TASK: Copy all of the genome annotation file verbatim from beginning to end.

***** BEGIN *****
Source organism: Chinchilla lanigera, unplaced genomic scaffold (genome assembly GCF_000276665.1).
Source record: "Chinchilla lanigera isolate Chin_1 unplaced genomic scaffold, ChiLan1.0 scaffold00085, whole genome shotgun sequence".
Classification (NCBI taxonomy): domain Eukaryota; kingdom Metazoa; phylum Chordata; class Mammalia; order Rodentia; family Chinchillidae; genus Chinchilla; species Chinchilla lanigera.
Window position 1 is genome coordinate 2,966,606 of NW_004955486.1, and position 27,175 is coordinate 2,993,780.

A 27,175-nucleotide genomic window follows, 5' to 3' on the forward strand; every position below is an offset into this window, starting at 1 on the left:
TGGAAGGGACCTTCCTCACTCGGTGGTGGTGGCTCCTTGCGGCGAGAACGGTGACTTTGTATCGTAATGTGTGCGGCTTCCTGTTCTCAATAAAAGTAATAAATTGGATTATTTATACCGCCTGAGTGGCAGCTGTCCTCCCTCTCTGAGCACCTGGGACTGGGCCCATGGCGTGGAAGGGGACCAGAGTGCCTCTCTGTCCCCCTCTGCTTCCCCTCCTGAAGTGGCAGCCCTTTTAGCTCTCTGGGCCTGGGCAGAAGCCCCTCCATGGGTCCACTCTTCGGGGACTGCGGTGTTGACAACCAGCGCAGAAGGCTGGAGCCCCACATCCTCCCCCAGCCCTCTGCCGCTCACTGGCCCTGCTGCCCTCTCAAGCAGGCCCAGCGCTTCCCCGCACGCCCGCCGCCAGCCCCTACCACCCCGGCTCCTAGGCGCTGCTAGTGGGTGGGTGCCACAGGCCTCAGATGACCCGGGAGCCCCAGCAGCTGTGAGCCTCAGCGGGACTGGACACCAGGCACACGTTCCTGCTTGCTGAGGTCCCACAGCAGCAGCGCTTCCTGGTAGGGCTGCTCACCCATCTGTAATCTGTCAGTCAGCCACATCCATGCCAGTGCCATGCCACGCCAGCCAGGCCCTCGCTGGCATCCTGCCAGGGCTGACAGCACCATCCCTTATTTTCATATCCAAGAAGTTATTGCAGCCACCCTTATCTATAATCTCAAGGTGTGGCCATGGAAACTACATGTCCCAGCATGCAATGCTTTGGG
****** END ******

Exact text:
Source organism: Chinchilla lanigera, unplaced genomic scaffold (genome assembly GCF_000276665.1).
Source record: "Chinchilla lanigera isolate Chin_1 unplaced genomic scaffold, ChiLan1.0 scaffold00085, whole genome shotgun sequence".
Classification (NCBI taxonomy): domain Eukaryota; kingdom Metazoa; phylum Chordata; class Mammalia; order Rodentia; family Chinchillidae; genus Chinchilla; species Chinchilla lanigera.
Window position 1 is genome coordinate 2,966,606 of NW_004955486.1, and position 27,175 is coordinate 2,993,780.

A 27,175-nucleotide genomic window follows, 5' to 3' on the forward strand; every position below is an offset into this window, starting at 1 on the left:
TGGAAGGGACCTTCCTCACTCGGTGGTGGTGGCTCCTTGCGGCGAGAACGGTGACTTTGTATCGTAATGTGTGCGGCTTCCTGTTCTCAATAAAAGTAATAAATTGGATTATTTATACCGCCTGAGTGGCAGCTGTCCTCCCTCTCTGAGCACCTGGGACTGGGCCCATGGCGTGGAAGGGGACCAGAGTGCCTCTCTGTCCCCCTCTGCTTCCCCTCCTGAAGTGGCAGCCCTTTTAGCTCTCTGGGCCTGGGCAGAAGCCCCTCCATGGGTCCACTCTTCGGGGACTGCGGTGTTGACAACCAGCGCAGAAGGCTGGAGCCCCACATCCTCCCCCAGCCCTCTGCCGCTCACTGGCCCTGCTGCCCTCTCAAGCAGGCCCAGCGCTTCCCCGCACGCCCGCCGCCAGCCCCTACCACCCCGGCTCCTAGGCGCTGCTAGTGGGTGGGTGCCACAGGCCTCAGATGACCCGGGAGCCCCAGCAGCTGTGAGCCTCAGCGGGACTGGACACCAGGCACACGTTCCTGCTTGCTGAGGTCCCACAGCAGCAGCGCTTCCTGGTAGGGCTGCTCACCCATCTGTAATCTGTCAGTCAGCCACATCCATGCCAGTGCCATGCCACGCCAGCCAGGCCCTCGCTGGCATCCTGCCAGGGCTGACAGCACCATCCCTTATTTTCATATCCAAGAAGTTATTGCAGCCACCCTTATCTATAATCTCAAGGTGTGGCCATGGAAACTACATGTCCCAGCATGCAATGCTTTGGG